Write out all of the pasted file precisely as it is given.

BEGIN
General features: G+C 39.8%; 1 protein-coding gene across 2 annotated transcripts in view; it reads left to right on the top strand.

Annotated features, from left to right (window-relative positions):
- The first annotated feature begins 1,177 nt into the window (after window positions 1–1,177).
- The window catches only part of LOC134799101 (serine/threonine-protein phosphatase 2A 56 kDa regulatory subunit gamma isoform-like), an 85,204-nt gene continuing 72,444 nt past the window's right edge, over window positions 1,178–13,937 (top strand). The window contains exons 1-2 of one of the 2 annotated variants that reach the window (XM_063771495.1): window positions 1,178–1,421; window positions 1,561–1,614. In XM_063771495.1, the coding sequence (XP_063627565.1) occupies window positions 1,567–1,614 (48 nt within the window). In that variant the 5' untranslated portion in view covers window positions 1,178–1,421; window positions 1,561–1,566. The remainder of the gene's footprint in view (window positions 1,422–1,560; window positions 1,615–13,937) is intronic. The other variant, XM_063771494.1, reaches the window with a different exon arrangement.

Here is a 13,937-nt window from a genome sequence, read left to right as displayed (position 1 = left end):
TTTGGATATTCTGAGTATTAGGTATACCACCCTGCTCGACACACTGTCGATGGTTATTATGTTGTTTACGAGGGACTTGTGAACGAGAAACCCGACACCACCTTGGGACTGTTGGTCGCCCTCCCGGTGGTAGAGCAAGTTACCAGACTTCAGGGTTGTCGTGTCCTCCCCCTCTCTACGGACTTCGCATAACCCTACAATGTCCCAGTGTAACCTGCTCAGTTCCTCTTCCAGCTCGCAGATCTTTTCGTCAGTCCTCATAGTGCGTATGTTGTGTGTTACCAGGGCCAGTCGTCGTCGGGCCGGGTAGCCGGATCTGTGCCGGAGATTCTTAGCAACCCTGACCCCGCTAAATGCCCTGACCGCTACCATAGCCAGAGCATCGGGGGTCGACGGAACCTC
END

General features: G+C 39.8%; 1 protein-coding gene across 2 annotated transcripts in view; it reads left to right on the top strand.

Annotated features, from left to right (window-relative positions):
- The first annotated feature begins 1,177 nt into the window (after window positions 1–1,177).
- The window catches only part of LOC134799101 (serine/threonine-protein phosphatase 2A 56 kDa regulatory subunit gamma isoform-like), an 85,204-nt gene continuing 72,444 nt past the window's right edge, over window positions 1,178–13,937 (top strand). The window contains exons 1-2 of one of the 2 annotated variants that reach the window (XM_063771495.1): window positions 1,178–1,421; window positions 1,561–1,614. In XM_063771495.1, the coding sequence (XP_063627565.1) occupies window positions 1,567–1,614 (48 nt within the window). In that variant the 5' untranslated portion in view covers window positions 1,178–1,421; window positions 1,561–1,566. The remainder of the gene's footprint in view (window positions 1,422–1,560; window positions 1,615–13,937) is intronic. The other variant, XM_063771494.1, reaches the window with a different exon arrangement.

Here is a 13,937-nt window from a genome sequence, read left to right as displayed (position 1 = left end):
TTTGGATATTCTGAGTATTAGGTATACCACCCTGCTCGACACACTGTCGATGGTTATTATGTTGTTTACGAGGGACTTGTGAACGAGAAACCCGACACCACCTTGGGACTGTTGGTCGCCCTCCCGGTGGTAGAGCAAGTTACCAGACTTCAGGGTTGTCGTGTCCTCCCCCTCTCTACGGACTTCGCATAACCCTACAATGTCCCAGTGTAACCTGCTCAGTTCCTCTTCCAGCTCGCAGATCTTTTCGTCAGTCCTCATAGTGCGTATGTTGTGTGTTACCAGGGCCAGTCGTCGTCGGGCCGGGTAGCCGGATCTGTGCCGGAGATTCTTAGCAACCCTGACCCCGCTAAATGCCCTGACCGCTACCATAGCCAGAGCATCGGGGGTCGACGGAACCTC